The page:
A recent Guardian report on the state of HE post-pandemic, found that over half of all academic staff were on precarious, short term contracts, the majority of whom were PhD students. Without us, the universities could not run the courses they do. Like my great-great aunts’ jobs, such work is often taken up by women and chronically poorly paid, their situations ‘hidden’, open to exploitation, as a recent UCU report showed. Did people ask them to do extra duties, for ‘the experience’, I wonder? Did they fear losing a contract if they spoke up, or being excluded, sent away? Did they keep this placement, or were they unlucky enough to become the sort of servants poorer families hired by the day, even by the hour?
I may not need ‘character,’ in the same way as Mary and Eliza, but it can be challenging trying to integrate with colleagues – and hear of likely work opportunities, and networking events – when it takes six weeks of a twelve week teaching contract to get a lanyard in order to swipe myself through the door to the staff common room. I am very aware that one year I may have a part time contract, and maybe even lead a module – as with servants, there is a hierarchy!- but the next year may be scrabbling around for the occasional hour of free guest lecturing, to keep myself in, to keep myself decent. Kitchen chats are vital and impossible now we are all working from home. Plus, when I am there, I don’t have an office space, and have to carry my coat and bag around with me. Even though this is my second career, and I am older and supposedly confident, I feel temporary, an outsider, a raw girl.
The ‘zero hour’ situation is not new. In the current post-lockdown situation, even that work is increasingly hard to come by, and still often relies on contacts and connections, recommendations. Nevertheless, my family at least believe I’m ‘a proper lecturer’, although my mother is not happy with me ‘telling everyone our business’. Shame of workhouse poverty casts a long shadow, for generations.
As the HE sector adjusts to life after lockdown, it is not looking hopeful for those of us in such precarious situations.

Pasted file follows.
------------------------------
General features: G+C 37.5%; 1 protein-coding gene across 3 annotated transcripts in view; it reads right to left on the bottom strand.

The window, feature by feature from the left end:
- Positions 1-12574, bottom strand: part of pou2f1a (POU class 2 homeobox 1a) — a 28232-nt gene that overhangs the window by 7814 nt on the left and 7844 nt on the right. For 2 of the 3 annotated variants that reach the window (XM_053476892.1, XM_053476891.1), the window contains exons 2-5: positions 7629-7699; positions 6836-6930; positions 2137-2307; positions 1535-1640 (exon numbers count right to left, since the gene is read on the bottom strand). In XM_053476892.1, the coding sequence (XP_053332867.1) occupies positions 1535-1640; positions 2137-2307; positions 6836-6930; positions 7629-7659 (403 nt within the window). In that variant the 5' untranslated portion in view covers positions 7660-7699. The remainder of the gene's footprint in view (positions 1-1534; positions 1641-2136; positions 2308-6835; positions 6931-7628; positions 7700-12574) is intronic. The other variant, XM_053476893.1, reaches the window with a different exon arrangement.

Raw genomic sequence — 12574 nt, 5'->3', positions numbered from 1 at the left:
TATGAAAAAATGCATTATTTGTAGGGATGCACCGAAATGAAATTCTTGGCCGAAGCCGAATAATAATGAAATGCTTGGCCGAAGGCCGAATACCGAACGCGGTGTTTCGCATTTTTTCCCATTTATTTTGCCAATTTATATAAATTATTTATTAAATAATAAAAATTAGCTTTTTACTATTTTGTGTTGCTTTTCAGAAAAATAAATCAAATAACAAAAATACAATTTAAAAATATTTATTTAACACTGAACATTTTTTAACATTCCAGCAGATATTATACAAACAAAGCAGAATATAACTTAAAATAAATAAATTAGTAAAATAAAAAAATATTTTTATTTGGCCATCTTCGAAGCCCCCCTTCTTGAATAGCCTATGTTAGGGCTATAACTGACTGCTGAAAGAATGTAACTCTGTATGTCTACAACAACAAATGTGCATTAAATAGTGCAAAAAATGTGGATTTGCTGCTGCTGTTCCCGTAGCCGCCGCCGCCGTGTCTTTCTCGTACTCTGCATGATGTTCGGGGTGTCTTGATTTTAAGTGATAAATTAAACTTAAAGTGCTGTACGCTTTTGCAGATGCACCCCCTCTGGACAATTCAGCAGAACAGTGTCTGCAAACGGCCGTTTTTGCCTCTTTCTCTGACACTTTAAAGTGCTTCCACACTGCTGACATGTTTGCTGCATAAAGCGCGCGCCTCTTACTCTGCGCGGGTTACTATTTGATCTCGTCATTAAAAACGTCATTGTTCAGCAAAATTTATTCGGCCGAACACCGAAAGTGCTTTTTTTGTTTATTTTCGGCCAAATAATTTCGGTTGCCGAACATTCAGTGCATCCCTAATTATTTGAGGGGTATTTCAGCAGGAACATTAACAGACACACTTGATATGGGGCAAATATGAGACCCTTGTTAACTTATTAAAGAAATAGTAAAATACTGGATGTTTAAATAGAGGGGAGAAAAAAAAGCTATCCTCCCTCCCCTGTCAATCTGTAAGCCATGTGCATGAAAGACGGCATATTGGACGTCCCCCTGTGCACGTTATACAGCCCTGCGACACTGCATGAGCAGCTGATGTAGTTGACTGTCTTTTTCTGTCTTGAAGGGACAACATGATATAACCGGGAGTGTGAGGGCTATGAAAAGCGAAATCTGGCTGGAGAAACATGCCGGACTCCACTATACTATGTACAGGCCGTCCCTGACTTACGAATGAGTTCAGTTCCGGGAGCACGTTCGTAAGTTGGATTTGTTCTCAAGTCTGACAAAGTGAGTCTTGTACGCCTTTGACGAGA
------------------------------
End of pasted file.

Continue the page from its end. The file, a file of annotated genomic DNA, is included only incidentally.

I can quite appreciate that Mary, who would have lived and worked a few minutes’ drive from my campus, set in the beautiful grounds of a manor house, would have given me short shrift comparing myself to her and her sister. I imagine her, smoothing down her starched pinafore, looking at me, exhausted and exasperated: ‘it’s not like the Head of Department is expecting you to black their grate before dawn, is it?! And hang on – did you make that coffee?’. But, nevertheless, I salute her and all my fellow workers managing similarly vulnerable situations. We all need to make a stand, Mary – and I think you know where I am coming from.
About the author: Kate is an Associate Lecturer in Education History and a Doctoral researcher at Bath Spa University, researching late nineteenth century education in a Victorian orphanage. Kate has also worked as a foster carer and recently collaborated with Bristol City Council on a project engaging young people in care with the history of ‘looked after children’. In addition to her PhD research, Kate has also written articles on aspects of the student experience and widening participation in Higher Education, and has written and performed poetry, including performing her prizewinning poem ‘Scrap’, based on her fostering experiences, at the Coram Foundling Museum in 2018. Kate is founding member of ‘the People’s University of Fishponds’ which provides accessible talks and workshops to the wider community, currently based at Glenside Hospital Museum, Bristol’s Victorian ‘lunatic asylum’.